According to a study published in the March 2017 edition of “Emerging Infectious Diseases” — a journal by the Centers for Disease Control and Prevention (CDC) — the researchers identified an increasing number of foodborne disease outbreaks related to imported foods.
Though not often discussed, foodborne illnesses are a worldwide problem, including here in the United States. The CDC, a federal agency under the Department of Health and Human Services, estimates that there are 48 million cases of foodborne illness every year, while 128,000 people are hospitalized and 3,000 die. That means foodborne illnesses directly affect 1 in 6 Americans annually.
American-grown produce certainly is subject to contamination, particularly in large-scale operations that can’t always be sufficiently monitored. New recalls are issued weekly regarding contaminated foods at grocery stores, including packaged foods and produce. However, a new study published in Emerging Infectious Diseases titled “Outbreaks of Disease Associated with Food Imported Into the United States, 1996-2014” focuses specifically on foodborne illnesses from imported foods.
According to the study
, about 19% of food consumed in the United States is imported, including 97% of seafood, 50% of fresh fruits, and 20% of fresh vegetables. Imported foods have increased steadily and significantly over the past 20 years, in part due to a demand from consumers for different kinds of foods that are not available in the U.S. and an increased demand for produce year-round.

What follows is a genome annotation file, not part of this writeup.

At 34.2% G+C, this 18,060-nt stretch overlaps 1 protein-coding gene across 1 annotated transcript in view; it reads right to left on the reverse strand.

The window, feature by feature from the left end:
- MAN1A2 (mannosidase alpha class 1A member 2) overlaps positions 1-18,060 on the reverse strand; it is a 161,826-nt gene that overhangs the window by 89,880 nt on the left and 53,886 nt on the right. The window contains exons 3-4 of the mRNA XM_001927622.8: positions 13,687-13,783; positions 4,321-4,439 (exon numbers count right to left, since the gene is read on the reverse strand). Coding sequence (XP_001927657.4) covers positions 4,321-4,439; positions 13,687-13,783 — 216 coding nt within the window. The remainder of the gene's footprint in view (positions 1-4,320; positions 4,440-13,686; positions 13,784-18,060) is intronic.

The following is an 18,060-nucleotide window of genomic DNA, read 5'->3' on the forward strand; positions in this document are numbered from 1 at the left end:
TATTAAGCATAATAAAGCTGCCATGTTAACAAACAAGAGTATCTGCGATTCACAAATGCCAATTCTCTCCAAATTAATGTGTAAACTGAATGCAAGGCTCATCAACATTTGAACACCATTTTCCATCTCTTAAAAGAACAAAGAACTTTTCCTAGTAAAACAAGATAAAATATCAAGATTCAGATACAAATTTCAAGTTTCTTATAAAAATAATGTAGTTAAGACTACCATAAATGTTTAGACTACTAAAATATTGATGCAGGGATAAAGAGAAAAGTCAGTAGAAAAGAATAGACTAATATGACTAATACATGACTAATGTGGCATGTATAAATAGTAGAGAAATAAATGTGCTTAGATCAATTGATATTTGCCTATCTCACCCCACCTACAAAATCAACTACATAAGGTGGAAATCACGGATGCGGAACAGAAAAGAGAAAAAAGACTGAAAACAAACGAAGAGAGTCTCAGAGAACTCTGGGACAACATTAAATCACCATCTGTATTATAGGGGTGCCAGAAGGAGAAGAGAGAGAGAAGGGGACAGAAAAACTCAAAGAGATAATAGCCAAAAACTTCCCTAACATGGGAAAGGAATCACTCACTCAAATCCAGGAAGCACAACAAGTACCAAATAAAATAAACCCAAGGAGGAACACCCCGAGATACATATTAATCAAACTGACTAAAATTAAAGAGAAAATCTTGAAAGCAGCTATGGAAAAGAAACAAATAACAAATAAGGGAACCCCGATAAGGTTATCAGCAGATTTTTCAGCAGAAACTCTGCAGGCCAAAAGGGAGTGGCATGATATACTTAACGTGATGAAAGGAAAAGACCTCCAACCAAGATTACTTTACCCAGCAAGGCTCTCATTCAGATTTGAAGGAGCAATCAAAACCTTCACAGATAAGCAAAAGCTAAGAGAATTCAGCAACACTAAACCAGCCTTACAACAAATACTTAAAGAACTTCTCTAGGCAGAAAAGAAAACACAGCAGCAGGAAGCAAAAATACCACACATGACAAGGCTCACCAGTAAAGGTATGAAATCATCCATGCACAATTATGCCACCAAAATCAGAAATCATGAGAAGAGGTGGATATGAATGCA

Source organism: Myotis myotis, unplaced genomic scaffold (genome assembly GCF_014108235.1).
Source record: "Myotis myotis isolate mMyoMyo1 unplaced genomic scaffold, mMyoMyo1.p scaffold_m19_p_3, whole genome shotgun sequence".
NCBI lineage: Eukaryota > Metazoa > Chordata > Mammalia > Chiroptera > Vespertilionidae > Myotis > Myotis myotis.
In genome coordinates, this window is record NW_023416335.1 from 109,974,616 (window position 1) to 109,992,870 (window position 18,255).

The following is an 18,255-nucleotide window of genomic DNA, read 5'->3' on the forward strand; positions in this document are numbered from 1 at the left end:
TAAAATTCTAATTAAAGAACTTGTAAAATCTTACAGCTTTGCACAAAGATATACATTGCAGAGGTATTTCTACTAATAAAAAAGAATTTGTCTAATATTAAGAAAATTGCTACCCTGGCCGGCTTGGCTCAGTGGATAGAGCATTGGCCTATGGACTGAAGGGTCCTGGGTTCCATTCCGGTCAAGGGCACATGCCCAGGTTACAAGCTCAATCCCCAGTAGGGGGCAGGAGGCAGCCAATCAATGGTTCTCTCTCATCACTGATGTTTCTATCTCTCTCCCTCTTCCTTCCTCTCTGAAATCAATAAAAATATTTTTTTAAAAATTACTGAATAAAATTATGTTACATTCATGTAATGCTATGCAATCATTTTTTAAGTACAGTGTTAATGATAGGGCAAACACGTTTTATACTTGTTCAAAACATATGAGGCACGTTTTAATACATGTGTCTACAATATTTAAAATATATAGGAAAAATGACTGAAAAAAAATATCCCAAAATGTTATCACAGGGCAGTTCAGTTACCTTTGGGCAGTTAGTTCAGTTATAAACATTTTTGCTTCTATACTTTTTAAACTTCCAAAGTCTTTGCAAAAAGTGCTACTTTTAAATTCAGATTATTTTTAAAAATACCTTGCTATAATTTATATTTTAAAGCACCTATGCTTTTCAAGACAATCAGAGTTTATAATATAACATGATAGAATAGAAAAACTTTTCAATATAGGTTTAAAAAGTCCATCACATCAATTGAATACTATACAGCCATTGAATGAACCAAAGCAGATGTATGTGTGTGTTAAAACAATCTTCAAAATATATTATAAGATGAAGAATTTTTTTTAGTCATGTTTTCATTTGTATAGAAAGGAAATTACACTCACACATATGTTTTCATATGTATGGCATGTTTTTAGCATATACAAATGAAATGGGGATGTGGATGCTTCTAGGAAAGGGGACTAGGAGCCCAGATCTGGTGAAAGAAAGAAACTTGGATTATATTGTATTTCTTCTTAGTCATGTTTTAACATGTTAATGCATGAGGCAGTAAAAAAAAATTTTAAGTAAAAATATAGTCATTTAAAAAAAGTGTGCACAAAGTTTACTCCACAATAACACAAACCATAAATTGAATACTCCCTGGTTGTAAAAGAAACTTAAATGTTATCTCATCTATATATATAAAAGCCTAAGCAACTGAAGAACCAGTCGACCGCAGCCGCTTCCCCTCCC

The study looked at foodborne illness outbreaks — with outbreaks defined as two or more related cases — associated with imported food from 1974 to 2014. Between 1996 and 2014, the researchers found a total of 195 outbreaks that resulted in 10,685 illnesses and even 19 deaths. From 1996-2000, imported food was associated with 1% of all foodborne illness outbreaks, compared to 5% during 2009-2014, representing a significant increase. Though imported foods still make up a relatively small portion of foodborne illnesses, the number is steadily increasing and will likely continue to increase as Americans consume more and more imported foods.
The researchers also noted that almost all the imported foods associated with outbreaks fall under the jurisdiction of the FDA, but that only a small portion of FDA-regulated foods are actually inspected upon being imported. They conclude that the enforcement of the Food Safety modernization Act of 2011 “will help to strengthen the safety of imported foods by granting FDA enhanced authorities to require that imported foods meet the same safety standards as foods produced domestically.”
For now, a good way to avoid foodborne illnesses from both imported or domestically-produced food, is to shop in season and locally whenever possible, and most ideally, to get to know a farmer and actually visit their farm to see for yourself the production operations of the food you eat.
What do you think? Are you concerned about foodborne illness outbreaks? Have you been affected by them before?
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